New Relic’s quarterly Digital Intelligence Platform Launches are designed to showcase new product features and updates that will help you more effectively monitor your digital business. The Spring Release—announced today at our FutureStack London user conference—focuses on three key features: Health Map, a combined view of your applications and infrastructure health; expanded AWS integrations; and a New Relic Infrastructure SDK.

The increasing complexity of dynamic cloud architectures demands powerful new features to help pinpoint performance issues no matter where they occur within the application stack. Curated for the cloud, the Digital Intelligence Platform Spring Launch is a further demonstration of our commitment to support enterprises adopting the cloud.

What’s in the Digital Intelligence Platform Spring Launch?

In our Winter 2017 quarterly Digital Intelligence Platform Launch, we highlighted our massive improvements to New Relic Insights, which included Metric Explorer and TimePicker, and new alerting features such as NRQL Alerts and dynamic targeting to give more power to enterprise DevOps and operations teams.

This quarter, we have even more good stuff to share:

  • Health Map: a holistic view connecting app performance to the appropriate underlying infrastructure.
  • New AWS integrations: Expanded Amazon Web Service (AWS) integrations that provide more accurate budget planning and forecasting, and the ability to monitor Elasticsearch, Kinesis Firehose, Route53, and ECS/ECR.
  • Infrastructure SDK: Tools for building your own integrations for New Relic Infrastructure, so you can track any on-host service along with other host-specific resources.
  • Even more features, including New Relic Mobile crash event trail, New Relic Synthetics new public locations, New Relic Browser domain conditions, and New Relic Insights facet cases.

Health Map

As applications move toward more scalable architectures, and with every minute of downtime or slow performance impacting your business, it’s becoming more difficult—and more important—to quickly pinpoint the source of an issue within the application stack. Health Map provides a high-density, color-coded view of all your applications and the multiple hosts they rely on so you can more quickly pinpoint any problems. Here’s what it looks like:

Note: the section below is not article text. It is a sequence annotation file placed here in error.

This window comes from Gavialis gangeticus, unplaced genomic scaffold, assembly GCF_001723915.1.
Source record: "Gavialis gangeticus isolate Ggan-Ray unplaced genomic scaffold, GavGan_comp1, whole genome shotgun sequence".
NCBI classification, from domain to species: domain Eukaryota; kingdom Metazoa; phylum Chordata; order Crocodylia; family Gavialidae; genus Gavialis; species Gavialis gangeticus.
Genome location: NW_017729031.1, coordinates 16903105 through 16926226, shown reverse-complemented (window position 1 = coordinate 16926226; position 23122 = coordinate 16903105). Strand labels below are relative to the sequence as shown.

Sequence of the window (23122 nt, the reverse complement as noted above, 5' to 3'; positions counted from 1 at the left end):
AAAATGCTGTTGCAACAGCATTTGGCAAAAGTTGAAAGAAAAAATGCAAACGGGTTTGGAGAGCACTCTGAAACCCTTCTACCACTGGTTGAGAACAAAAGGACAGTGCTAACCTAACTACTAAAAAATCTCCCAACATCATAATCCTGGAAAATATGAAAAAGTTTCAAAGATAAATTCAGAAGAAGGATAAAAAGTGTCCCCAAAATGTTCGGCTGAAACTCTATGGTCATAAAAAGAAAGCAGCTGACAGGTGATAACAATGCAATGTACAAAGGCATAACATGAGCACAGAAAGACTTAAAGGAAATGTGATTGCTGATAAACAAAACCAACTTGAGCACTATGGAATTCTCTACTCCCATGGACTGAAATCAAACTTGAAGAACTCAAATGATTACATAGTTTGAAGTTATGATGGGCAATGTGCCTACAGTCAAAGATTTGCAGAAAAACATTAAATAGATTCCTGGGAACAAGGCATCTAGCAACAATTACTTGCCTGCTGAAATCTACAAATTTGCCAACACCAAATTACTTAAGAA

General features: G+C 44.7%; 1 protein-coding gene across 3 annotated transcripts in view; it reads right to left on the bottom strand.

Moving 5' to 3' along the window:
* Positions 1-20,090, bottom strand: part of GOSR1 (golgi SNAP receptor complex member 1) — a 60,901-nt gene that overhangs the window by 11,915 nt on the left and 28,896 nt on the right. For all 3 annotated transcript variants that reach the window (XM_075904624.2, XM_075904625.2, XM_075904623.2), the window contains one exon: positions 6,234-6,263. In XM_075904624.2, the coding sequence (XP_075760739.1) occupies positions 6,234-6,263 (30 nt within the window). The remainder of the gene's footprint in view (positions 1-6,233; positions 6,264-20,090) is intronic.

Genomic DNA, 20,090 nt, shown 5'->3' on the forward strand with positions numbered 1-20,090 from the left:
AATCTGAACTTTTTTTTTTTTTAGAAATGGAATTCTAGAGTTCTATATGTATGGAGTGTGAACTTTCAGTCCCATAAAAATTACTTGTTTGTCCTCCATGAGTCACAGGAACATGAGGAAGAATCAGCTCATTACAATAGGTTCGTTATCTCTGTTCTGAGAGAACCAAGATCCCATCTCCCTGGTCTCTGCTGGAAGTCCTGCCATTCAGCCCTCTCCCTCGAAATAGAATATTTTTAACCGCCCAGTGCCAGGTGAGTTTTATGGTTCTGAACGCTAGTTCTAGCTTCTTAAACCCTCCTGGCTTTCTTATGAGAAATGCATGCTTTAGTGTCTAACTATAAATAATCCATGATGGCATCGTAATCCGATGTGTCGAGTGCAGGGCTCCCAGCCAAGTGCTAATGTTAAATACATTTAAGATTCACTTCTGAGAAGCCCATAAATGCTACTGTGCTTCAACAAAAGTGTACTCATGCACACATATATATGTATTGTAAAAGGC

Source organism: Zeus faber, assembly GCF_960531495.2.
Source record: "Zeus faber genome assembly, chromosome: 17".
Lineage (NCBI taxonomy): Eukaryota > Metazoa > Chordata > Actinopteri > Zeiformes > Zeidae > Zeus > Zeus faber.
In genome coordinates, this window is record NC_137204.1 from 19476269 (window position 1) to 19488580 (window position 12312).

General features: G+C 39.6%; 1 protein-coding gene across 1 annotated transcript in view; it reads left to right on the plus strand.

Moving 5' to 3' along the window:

health map dashboard

This example shows the power of Health Map and labels to let you see, at a glance, an issue with a single host.

Health Map helps you quickly find problems by viewing your applications sorted by their health status, use context to find noisy-neighbor issues, and display system health on a Network Operations Center (NOC) screen. This can help clearly visualize the complex dependencies among applications and infrastructure.

All New Relic customers with access to APM Essentials or above and New Relic Infrastructure can leverage the power of the Health Map feature, which is available today.

Expanded AWS integrations for New Relic Infrastructure

We are also introducing a host of New Relic Infrastructure integrations for AWS. Designed to let you build a complete view of your entire architecture in one place, these updates help enterprises effectively migrate, optimize, and scale with AWS’s most popular products.